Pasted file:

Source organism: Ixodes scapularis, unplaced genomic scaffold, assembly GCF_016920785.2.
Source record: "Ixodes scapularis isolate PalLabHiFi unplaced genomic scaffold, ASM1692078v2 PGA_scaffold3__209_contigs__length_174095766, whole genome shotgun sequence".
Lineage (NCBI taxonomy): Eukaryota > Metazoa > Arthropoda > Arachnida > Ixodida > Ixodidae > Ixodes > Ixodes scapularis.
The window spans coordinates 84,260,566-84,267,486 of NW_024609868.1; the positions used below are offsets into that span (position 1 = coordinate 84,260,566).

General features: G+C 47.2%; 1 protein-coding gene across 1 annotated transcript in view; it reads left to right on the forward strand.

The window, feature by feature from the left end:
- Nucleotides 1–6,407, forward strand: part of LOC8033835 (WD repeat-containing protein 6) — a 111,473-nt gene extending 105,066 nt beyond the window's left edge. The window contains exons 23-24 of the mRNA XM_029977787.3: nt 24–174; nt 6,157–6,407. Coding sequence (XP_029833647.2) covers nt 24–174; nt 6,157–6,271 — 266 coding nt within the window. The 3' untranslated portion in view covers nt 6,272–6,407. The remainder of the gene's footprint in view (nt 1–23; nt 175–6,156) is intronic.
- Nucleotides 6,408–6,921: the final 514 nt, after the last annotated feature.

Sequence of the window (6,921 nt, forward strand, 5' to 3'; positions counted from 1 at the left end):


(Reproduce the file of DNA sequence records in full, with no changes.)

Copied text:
Source organism: Ixodes scapularis, unplaced genomic scaffold, assembly GCF_016920785.2.
Source record: "Ixodes scapularis isolate PalLabHiFi unplaced genomic scaffold, ASM1692078v2 PGA_scaffold3__209_contigs__length_174095766, whole genome shotgun sequence".
Lineage (NCBI taxonomy): Eukaryota > Metazoa > Arthropoda > Arachnida > Ixodida > Ixodidae > Ixodes > Ixodes scapularis.
The window spans coordinates 84,260,566-84,267,486 of NW_024609868.1; the positions used below are offsets into that span (position 1 = coordinate 84,260,566).

General features: G+C 47.2%; 1 protein-coding gene across 1 annotated transcript in view; it reads left to right on the forward strand.

The window, feature by feature from the left end:
- Nucleotides 1–6,407, forward strand: part of LOC8033835 (WD repeat-containing protein 6) — a 111,473-nt gene extending 105,066 nt beyond the window's left edge. The window contains exons 23-24 of the mRNA XM_029977787.3: nt 24–174; nt 6,157–6,407. Coding sequence (XP_029833647.2) covers nt 24–174; nt 6,157–6,271 — 266 coding nt within the window. The 3' untranslated portion in view covers nt 6,272–6,407. The remainder of the gene's footprint in view (nt 1–23; nt 175–6,156) is intronic.
- Nucleotides 6,408–6,921: the final 514 nt, after the last annotated feature.

Sequence of the window (6,921 nt, forward strand, 5' to 3'; positions counted from 1 at the left end):